For businesses mostly selling via an overseas marketplace, remember that your “. au” website is where your global customers will go to research products. “Optimise for language as well as mobile and use geocoding to work out where searches are coming from,” says Ben. “The marketing efffforts on your home site are critical, even if customers buy your products in an external marketplace. If you are really investing in targeting Chinese consumers but your website is in English, you’re missing out. Use your app, chatbots and artifificial intelligence to suggest products and services based on previous choices. Instant gratifification is mandatory when you’re building your brand.”
GET A LEG- UP
Australia Post’s technology solutions for Australian eCommerce businesses make it easier to tap into data analytics to help them grow their company overseas. The national carrier has a strong presence at eCommerce forums, both locally and internationally. Ben says an integral part of Australia Post’s role is education.
“When you’re launching outside your dominant region, we suggest online marketplaces are the way to go. Australia Post has marketplace services to allow local businesses to do that with a low-risk, low-touch model via our flflagship stores on Tmall Global and JD.com, rather than going headfifirst into China, which can be complicated and costly.”
BE PREPARED FOR INCOMING ECOMMERCE
“One in three eCommerce transactions in Australia takes Australiaplaceplaceonaninternationalsite,”saysBen.“Australian consumers are buying more from overseas than ever before, regardless of foreign- exchange impacts.”
Online shoppers favour three regions: China for consumer electronics; the UK for fashion and books; and the US for fashion and beauty products. Australia Post and StarTrack’s joint ventures with Sai Cheng Logistics International (SCLI) in China and Aramex Global Solutions (AGS) in the UK and the US are designed to “help Australian consumers get access to goods from these three main lanes in a smooth and cost- effffective manner”, he says. UK-based online fashion store ASOS and sports retailer Wiggle are two popular merchants that use the network.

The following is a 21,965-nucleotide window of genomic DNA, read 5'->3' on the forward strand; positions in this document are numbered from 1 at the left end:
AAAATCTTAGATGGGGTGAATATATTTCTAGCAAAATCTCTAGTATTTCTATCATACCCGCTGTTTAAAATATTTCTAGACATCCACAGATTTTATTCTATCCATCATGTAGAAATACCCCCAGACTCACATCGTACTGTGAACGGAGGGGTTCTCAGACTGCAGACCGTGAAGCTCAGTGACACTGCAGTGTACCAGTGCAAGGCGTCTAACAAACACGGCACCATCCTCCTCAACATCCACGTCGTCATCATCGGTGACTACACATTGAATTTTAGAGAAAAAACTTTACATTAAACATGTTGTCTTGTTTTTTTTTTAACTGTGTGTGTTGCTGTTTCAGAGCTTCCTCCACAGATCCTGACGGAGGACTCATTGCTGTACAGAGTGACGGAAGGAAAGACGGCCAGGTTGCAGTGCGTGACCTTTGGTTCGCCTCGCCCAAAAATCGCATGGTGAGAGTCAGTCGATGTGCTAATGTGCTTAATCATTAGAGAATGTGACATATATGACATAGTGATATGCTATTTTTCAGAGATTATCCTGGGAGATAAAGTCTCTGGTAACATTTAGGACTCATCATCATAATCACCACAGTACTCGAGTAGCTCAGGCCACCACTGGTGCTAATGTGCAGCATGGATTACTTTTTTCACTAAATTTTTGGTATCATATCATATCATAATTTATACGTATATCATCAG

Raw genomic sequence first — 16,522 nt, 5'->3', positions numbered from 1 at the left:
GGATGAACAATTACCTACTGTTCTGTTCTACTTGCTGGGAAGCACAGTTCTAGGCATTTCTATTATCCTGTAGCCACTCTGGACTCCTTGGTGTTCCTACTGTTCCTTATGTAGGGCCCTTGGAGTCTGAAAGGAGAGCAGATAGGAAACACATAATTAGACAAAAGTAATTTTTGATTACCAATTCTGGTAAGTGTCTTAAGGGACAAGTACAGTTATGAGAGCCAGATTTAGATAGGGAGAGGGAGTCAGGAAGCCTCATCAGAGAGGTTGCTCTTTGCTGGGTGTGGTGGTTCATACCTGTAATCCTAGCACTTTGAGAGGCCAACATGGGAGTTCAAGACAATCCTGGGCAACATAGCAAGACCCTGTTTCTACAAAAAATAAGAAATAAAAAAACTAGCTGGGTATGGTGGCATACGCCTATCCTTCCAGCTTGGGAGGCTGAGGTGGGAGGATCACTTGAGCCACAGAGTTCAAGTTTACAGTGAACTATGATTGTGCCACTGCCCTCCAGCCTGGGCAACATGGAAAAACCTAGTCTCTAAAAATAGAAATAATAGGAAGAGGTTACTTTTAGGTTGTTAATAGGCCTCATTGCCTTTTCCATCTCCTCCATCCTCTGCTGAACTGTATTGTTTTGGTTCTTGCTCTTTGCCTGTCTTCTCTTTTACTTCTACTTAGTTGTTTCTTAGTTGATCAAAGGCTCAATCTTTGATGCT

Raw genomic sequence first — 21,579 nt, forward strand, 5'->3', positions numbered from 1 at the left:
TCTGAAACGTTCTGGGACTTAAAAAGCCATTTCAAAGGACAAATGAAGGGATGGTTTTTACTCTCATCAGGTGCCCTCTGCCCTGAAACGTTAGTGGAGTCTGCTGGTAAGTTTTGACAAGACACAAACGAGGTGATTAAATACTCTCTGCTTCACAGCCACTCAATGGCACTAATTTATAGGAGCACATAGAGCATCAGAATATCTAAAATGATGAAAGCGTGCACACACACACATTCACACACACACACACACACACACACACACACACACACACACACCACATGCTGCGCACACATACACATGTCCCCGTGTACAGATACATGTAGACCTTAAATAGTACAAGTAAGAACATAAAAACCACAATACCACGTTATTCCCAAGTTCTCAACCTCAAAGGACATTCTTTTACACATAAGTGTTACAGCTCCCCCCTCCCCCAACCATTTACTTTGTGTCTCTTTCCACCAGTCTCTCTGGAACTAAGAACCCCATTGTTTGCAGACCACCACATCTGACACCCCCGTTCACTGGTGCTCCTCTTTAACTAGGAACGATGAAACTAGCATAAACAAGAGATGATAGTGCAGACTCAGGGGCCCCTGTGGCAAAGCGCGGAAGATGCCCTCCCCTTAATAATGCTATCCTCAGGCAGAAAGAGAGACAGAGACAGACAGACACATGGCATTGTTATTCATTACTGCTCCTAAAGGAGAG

JOIN A GLOBAL LOGISTICS NETWORK
Australia Post’s joint ventures are about facilitating shipping to and from Australia, as well as connecting with each other. “We connect AGS with Sai Cheng, which enables Chinese consumers to get the same end-to- end experience when they’re buying from those places,” says Ben. It’s a service that competes with major international freight companies but has the bonus of combining the commercial solution of the initial overseas shipment with local postal partnerships.
JUST THE BEGINNING
“If you’re starting an eCommerce company in Australia today, begin with an ‘I’m born global’ mindset,” says Ben. Australian-made vitamins, beauty products and milk powders have led the way and he believes the big wave of global eCommerce is yet to come. “Many eCommerce retailers in Australia still don’t ship to the world. We haven’t yet maximised the opportunities overseas but we are supporting businesses to help them do exactly that.”
Ben Franzi, General Manager, eCommerce and International at Australia Post, shares some insights about eCommerce growth markets for Australian exporters and how merchants can expand their business to take advantage of global markets.
Business Events Sydney CEO Lyn Lewis-Smith